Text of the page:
“How does your house stay warm?” Mom wondered, slightly alarmed. “Are you keeping blankets wrapped around you at all times?” Our furnace in SoCal was the size of a Christmas tree box and it fit in our hall closet; no one ever gave it a second thought. I learned quickly that furnaces in NoMin are metal octopus-like behemoths that lurk and roar and blast in dark basements, and actually keep houses quite warm when it’s 34 degrees below zero outside. Or colder. We didn’t actually have to wear blankets in the house. But we did have to dress “in layers.” Instead of my usual cut-off Levis, halter tops and sandals, my husband Michael instructed me in wise and warm dressing for the Northwoods. Turtlenecks, wool socks, lined Sorel boots (and later Steger moosehide Mukluks which I still wear — see here), Thinsulate mittens (never gloves!), scarves, down-filled jackets or parkas, but I drew the line at long underwear. Michael wore them since he worked outside a lot, but I never did.
That first winter tested me. I had married a man I’d only met once, left behind family, friends and balmy weather and moved to what I still call American Siberia. It took me a while to make friends and learn to live in a part of the country that had snow on the ground from October until May, but it only took me two weeks to get pregnant with my third child. I made my own enchiladas and got a good recipe for a hamburger and wild rice hotdish which tasted pretty good.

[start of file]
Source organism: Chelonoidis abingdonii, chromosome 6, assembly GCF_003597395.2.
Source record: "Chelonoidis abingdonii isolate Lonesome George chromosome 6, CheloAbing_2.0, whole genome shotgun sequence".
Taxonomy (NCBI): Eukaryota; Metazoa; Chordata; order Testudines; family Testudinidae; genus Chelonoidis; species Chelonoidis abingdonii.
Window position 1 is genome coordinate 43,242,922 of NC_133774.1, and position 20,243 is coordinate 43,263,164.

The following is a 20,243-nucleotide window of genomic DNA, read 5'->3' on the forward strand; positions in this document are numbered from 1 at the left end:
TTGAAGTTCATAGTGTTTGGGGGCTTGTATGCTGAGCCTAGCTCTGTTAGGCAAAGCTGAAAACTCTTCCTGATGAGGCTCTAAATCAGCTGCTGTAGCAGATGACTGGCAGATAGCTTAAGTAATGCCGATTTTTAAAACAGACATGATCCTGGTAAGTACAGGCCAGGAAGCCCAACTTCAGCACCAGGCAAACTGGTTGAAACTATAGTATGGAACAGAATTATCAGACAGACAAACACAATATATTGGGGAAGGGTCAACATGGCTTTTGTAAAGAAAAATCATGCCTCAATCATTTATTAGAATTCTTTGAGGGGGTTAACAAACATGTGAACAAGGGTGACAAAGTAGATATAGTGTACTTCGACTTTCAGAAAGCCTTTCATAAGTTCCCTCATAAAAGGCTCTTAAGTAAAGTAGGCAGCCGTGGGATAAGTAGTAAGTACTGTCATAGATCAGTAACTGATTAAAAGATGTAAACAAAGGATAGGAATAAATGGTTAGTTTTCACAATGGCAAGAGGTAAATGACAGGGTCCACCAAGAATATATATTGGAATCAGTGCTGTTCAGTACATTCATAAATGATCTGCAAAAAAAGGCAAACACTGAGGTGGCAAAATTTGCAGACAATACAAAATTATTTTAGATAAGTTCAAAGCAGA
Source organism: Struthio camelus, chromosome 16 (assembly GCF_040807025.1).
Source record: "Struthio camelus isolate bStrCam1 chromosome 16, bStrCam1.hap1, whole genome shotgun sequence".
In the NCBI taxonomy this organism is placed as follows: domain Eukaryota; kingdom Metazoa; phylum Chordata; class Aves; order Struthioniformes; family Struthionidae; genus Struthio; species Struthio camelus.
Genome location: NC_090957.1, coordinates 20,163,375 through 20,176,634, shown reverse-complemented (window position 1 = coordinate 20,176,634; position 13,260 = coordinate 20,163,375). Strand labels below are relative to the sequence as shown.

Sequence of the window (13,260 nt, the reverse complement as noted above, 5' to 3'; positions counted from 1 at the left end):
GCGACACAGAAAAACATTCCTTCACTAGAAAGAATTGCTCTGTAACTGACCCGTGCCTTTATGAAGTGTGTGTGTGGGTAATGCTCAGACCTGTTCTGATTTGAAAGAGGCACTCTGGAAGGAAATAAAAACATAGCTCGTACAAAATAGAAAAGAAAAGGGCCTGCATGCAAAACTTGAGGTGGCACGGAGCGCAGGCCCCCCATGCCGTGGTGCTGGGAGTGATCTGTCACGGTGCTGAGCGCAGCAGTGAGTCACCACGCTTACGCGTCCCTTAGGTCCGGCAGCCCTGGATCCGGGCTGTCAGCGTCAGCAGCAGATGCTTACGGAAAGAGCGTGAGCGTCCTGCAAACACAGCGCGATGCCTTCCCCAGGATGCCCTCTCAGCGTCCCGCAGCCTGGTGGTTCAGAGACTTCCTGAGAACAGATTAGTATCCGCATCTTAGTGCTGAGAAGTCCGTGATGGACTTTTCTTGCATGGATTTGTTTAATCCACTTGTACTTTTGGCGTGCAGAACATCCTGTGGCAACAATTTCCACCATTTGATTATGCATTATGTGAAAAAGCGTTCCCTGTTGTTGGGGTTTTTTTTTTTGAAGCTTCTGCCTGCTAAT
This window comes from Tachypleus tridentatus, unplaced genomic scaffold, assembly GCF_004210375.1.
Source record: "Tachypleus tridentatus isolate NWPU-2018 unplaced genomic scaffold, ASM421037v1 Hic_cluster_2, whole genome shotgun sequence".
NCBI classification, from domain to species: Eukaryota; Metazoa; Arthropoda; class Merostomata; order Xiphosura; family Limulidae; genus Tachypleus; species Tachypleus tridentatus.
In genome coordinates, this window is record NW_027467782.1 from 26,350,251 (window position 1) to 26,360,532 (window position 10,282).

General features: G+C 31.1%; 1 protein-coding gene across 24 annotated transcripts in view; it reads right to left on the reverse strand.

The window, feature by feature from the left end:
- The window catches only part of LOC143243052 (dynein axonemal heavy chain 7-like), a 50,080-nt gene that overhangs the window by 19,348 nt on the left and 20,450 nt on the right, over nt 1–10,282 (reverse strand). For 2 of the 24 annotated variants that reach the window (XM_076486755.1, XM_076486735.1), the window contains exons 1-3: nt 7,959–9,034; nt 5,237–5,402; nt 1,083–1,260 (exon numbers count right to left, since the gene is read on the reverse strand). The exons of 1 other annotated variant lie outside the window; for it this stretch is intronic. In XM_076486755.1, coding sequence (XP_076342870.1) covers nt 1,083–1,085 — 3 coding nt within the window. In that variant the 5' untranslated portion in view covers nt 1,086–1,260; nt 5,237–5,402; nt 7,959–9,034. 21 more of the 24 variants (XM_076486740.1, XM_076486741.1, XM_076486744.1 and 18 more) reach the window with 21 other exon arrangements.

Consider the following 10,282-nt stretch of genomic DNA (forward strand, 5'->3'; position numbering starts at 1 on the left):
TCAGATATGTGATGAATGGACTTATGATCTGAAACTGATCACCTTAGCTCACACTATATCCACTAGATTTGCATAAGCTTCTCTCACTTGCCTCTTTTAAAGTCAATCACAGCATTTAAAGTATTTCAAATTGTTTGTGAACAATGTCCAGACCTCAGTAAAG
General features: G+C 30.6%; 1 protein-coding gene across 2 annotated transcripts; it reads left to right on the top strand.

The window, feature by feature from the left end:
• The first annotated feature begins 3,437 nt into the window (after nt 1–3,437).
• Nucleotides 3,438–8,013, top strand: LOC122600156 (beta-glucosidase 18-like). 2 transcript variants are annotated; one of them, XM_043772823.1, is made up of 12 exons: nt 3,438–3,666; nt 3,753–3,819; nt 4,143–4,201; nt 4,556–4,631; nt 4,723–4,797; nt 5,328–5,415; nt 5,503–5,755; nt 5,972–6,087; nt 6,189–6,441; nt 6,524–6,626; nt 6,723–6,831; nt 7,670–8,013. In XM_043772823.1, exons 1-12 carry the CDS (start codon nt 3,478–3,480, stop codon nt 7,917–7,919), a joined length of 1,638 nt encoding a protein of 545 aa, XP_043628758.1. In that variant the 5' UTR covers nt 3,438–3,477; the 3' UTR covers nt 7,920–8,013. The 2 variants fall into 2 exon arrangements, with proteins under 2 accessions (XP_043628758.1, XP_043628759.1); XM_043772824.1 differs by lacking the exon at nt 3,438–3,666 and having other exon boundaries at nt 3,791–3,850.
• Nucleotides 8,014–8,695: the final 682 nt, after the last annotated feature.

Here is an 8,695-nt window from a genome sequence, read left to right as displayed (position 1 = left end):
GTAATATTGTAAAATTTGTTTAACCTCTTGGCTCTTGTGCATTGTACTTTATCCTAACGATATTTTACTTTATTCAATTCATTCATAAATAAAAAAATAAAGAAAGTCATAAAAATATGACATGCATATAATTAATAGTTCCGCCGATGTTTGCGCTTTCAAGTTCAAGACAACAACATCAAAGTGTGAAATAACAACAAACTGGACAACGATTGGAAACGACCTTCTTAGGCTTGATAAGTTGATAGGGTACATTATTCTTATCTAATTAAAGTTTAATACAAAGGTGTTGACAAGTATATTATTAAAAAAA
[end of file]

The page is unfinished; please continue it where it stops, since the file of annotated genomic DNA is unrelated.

After a couple of years, the rhythms of Minnesota, her seasons and people, became my rhythms, seasons and people. I loved the changing colors of the leaves in the fall and made pumpkin bars and harvest soup. I stopped feeling that mild dread when winter blew in, and learned to love the comforting fires in our hearth, the piles of books from our little neighborhood library, and the smell of my homemade whole wheat bulgur rolls wafting through the house almost weekly.
I never took up gardening like so many Minnesotans do, but spring always felt like we were emerging from a dark cave, and I learned Michael wasn’t exaggerating when he assured me my blood would “thicken” as time passed. My thick blood became apparent to me as I walked down the streets of downtown Duluth in sandals and a sleeveless denim shift one early spring morning before I noticed the temperature on the marquee of the bank said 26 degrees. I drove home immediately and sat and pondered what had just happened. No wonder people passing me on the sidewalk gave me second looks.